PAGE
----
Girls just want to have fun on the Internet Computers: The Web, often thought to be the domain of nerdy young men, is attracting young females.

August 20, 1996|By Nathan Cobb | Nathan Cobb,BOSTON GLOBE

Until this past winter, Alexandra Gero thought going online was, like, boring. The 11-year-old had watched her father send and receive enough digital sacks of e-mail to be thoroughly underwhelmed. But then she and a friend discovered on-line "chat," meaning they learned they could hold keyboard conversations with far-flung kids about Alanis Morissette and other equally important matters. They were way impressed, and they've been happy travelers on the information superhighway ever since.

"You can do it for, like, hours," effuses Alexandra. "There are a million things you can talk about. And if the person you're talking to leaves, there's always someone else out there."

Chances are growing that this someone else will be a girl, too. The image of cyberspace as being largely populated by boy nerds -- All those thick glasses! All that pasty skin! -- is dissolving. "Girls are really coming to the party. They want to be part of this," says Aliza Sherman, whose Manhattan consulting outfit, Cybergrrl Internet Media, is designing a World Wide Web site to be called Girl Zone. Its theme? "Don't be afraid of this technology. It's a tool for you," Sherman says.

It's a message that appears to have already gotten out. When Georgia Tech conducted an online survey of World Wide Web users in April 1995, less than 1 percent of those who replied were females under 21; when the same poll was conducted this past April, this group represented about 5 percent. (Replies by ,, boys, meanwhile, grew modestly from 7 to 8 percent.)

Sifting data from the major online services also reveals that girls have become bigger players. In May, 45 percent of America Online's domestic on-line users between the ages of 6 and 17 were female, up from 40 percent just six months earlier. At Prodigy, messages on Girl Talk, a bulletin board where girls can post musings on all manner of subjects, are up 30 percent over a year ago. And at CompuServe, a major print advertisement for WOW!, the company's new family-oriented online service, features only one person: a typical-little-girl type, not a nerdy-little-boy type.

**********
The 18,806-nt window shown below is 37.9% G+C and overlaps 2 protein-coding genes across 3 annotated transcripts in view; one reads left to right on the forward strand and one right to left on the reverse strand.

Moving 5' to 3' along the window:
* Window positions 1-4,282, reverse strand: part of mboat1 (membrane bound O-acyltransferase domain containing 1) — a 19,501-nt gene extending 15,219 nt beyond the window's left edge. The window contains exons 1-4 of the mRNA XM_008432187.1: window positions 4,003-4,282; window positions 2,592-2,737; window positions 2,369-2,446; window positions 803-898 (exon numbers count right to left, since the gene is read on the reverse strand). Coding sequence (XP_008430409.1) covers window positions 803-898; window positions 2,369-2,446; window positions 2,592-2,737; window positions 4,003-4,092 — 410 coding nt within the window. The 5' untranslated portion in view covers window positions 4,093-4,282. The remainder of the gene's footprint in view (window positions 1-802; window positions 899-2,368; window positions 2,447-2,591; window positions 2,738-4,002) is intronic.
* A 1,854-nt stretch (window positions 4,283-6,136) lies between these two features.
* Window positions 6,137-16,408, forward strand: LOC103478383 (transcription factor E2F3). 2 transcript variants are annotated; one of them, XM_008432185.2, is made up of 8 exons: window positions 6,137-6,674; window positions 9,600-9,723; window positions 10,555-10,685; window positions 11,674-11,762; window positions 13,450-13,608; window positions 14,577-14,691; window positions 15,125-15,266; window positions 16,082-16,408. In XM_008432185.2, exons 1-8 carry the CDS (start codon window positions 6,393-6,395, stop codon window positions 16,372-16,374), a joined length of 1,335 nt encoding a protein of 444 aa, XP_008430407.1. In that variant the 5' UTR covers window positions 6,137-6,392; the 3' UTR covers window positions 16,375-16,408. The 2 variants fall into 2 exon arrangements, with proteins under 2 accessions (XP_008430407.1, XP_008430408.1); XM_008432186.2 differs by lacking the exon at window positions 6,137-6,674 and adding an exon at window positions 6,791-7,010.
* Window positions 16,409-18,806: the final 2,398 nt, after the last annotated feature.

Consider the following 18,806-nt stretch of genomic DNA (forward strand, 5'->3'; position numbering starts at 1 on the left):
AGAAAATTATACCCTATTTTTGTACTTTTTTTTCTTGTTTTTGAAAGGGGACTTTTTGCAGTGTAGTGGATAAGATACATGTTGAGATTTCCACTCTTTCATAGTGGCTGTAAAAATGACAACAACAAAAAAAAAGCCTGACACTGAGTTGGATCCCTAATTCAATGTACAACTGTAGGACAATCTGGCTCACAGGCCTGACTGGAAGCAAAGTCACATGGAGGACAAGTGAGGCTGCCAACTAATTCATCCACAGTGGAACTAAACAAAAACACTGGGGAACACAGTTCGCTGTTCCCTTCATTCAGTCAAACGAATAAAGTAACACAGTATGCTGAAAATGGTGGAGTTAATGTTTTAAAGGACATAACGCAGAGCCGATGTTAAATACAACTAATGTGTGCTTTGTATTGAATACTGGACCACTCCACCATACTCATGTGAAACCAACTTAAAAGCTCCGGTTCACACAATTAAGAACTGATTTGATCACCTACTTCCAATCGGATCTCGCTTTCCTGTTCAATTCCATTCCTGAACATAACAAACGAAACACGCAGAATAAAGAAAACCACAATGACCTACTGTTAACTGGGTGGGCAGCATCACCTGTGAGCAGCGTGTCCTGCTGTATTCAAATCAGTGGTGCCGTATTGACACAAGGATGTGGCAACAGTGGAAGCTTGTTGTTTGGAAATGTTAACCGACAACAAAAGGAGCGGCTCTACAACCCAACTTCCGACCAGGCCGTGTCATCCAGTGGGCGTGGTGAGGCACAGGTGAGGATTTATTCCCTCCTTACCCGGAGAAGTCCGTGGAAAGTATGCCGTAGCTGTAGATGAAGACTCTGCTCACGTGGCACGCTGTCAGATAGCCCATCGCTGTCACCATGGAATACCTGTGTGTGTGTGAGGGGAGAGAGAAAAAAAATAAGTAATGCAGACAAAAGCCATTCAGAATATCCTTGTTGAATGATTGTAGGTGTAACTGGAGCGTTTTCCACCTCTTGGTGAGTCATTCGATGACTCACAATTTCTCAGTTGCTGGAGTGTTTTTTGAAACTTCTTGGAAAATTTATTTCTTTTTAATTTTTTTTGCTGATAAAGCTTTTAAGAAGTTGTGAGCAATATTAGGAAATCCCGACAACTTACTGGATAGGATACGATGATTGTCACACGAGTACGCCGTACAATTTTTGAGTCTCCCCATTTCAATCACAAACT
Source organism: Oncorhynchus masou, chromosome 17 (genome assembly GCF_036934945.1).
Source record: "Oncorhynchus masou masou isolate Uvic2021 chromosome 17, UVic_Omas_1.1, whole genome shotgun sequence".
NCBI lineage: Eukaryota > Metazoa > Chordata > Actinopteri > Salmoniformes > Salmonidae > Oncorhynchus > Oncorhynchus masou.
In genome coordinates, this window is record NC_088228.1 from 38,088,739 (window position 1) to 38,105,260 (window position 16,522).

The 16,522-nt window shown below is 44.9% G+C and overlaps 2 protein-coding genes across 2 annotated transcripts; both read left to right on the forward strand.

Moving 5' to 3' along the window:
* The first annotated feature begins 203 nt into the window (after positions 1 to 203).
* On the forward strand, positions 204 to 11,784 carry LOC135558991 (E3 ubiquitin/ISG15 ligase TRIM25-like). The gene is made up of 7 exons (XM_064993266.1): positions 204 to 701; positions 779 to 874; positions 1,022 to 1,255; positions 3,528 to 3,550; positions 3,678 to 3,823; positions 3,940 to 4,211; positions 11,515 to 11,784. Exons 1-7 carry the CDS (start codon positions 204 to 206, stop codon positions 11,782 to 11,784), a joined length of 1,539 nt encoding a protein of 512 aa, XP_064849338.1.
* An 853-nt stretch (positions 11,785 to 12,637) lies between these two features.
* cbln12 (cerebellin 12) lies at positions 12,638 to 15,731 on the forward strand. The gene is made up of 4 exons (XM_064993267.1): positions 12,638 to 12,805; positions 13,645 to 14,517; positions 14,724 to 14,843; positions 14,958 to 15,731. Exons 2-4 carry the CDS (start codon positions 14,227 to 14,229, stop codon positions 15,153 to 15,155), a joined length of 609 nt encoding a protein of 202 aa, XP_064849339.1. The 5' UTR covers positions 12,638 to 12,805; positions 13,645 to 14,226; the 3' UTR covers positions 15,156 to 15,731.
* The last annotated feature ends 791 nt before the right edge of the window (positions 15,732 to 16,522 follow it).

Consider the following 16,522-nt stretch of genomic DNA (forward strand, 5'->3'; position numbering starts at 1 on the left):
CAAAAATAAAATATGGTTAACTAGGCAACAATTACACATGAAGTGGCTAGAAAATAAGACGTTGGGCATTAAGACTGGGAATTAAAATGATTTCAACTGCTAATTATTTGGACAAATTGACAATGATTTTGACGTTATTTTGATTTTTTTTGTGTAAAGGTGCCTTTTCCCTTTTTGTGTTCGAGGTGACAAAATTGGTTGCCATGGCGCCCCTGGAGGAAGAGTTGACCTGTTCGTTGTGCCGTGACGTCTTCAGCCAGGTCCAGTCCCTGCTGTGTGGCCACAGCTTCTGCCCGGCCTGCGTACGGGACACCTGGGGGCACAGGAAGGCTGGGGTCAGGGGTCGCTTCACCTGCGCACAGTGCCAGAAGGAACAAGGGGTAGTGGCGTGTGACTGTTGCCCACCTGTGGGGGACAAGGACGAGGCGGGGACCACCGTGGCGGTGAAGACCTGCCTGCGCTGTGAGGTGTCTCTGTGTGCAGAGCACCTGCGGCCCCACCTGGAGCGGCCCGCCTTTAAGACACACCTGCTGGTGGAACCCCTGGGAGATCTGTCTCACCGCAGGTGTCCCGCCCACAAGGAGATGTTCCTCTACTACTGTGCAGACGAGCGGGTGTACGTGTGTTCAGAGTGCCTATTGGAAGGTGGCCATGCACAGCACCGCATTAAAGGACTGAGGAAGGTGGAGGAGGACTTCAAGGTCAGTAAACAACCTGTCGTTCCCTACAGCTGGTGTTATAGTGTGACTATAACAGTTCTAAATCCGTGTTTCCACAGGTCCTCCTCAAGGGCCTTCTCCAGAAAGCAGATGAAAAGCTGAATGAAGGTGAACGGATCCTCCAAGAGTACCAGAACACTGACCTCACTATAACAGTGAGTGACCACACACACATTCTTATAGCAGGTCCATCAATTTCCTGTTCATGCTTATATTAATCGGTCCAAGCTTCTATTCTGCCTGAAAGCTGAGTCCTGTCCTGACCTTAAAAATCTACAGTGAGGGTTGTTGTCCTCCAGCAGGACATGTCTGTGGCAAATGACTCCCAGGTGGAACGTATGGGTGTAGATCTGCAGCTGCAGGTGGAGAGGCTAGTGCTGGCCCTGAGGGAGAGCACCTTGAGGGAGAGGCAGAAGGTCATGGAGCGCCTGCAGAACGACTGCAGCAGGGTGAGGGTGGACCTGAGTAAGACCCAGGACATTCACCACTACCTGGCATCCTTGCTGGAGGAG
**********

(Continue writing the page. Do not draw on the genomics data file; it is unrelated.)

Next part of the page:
But if girls just wanna be wired, what for? When 17-year-old Amanda Hurst lifts off online, what she's seeking usually depends on her location. If she's in school, she's likely to use the Internet's World Wide Web to check out the news, find sites that deal with her favorite authors or look up colleges she's considering attending. At home, she's more likely to drop into one of America Online's teen chat rooms. "What I do at school is for information," she says. "What I do at home is for connection."

(Warning to addicted chatters: Hurst recently cut herself off from America Online, canceling the subscription she paid for herself by working part-time at a bookstore. "I'd been just sitting there chatting for hours and letting the bill run up," she says. How high? "Too high," she groans.)

When CompuServe was gearing up to launch its WOW! service in March, it created focus groups of several 9- to 13-year-olds and quickly learned that girls wanted different online stuff from boys. "Boys thought there should be no words and should be a lot of pictures," says Stephen Svengros, managing editor of the kids' and teens' areas on WOW. "They also wanted lots of games and no section on books. But the girls came in and said they wanted a book section and to be able to read stories. The boys were visually oriented and the girls were text oriented. And the girls were much more interested in what other kids around the planet are doing."

So if boys are looking for hot visuals online -- read: Earth-splattering games -- girls are leaning more toward finding stuff and finding each other. A World Wide Web survey of 430 girls between the ages of 9 and 18 has found that the most popular haunts of these 'Net surfers are TV, movie or soap opera sites. Next come music sites, along with sites where girls can chat or leave messages.

"Initially computers were a boy medium, so that's how we defined them," explains Elise Howard, associate director of Her Interactive, a girls' software developer. "When you talked to girls about them, they weren't interested because they saw them as masculine toys. But if you talk to them about communication with computers, about sharing information and finding out about things they're interested in, then they're interested."

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